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Sean Penn rallies for Jewish man held in Bolivia

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Sean Penn attending the congressional hearing in Brooklyn, May 20, 2013. (Suzzane Pollak)

Sean Penn attending the congressional hearing in Brooklyn, May 20, 2013. (Suzzane Pollak)

Sean Penn’s second career as a social activist usually conjures images of the actor on a wind-rocked boat, rescuing victims of some kind of natural disaster—not sitting in a courtroom with an Orthodox Jewish family from Brooklyn. But that’s exactly what Penn was doing yesterday, when he attended a congressional hearing on behalf of a man being held on house arrest in Bolivia.

Jacob Ostreicher, a haredi father of five, invested money in a rice-growing venture in Bolivia and was in the country managing that business when he was arrested on suspicion of money laundering. Although there is no evidence against him, he has been accused of doing business with money launderers and drug traffickers. He’s been held there now for over two years.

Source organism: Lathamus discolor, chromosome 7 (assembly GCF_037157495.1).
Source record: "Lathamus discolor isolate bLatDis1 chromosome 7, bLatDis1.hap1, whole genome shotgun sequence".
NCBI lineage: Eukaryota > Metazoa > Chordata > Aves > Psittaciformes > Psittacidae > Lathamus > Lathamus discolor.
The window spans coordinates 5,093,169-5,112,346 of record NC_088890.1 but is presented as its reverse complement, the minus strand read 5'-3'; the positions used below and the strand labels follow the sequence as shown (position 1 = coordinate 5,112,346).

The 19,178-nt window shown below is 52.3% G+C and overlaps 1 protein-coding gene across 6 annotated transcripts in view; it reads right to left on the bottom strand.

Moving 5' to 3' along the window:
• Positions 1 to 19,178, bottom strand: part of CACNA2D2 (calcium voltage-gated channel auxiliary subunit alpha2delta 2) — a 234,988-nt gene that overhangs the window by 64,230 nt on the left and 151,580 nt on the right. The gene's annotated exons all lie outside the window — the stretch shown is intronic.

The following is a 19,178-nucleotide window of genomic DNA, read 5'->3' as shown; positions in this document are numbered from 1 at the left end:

At the hearing a handful of Congress members and Penn spoke out for Ostreicher, attesting to his innocence and calling for action.

Reading from his six-page statement, Penn urged Congress to write letters to sponsors of the Dakar Rally motorcycle race. In 2014, the race will go through Bolivia for the first time–and therefore bring in lots of money. He also spoke of poor conditions in Ostreicher’s prison, which he says “receives a delivery of body bags to the front gate on a weekly basis and feeds it’s prisoners 18-cents worth of mulchy broth twice daily from a trough.”

Sounds stranger than fiction, right?  Penn thinks so too. “As an actor, I have been in good movies and bad ones. I have never seen a worse movie, nor more arch-villainy on such a caricaturish or humanly diabolical level as I witnessed in that court room,” he said of the time about five months ago when Ostreicher was removed from prison and placed under house arrest.

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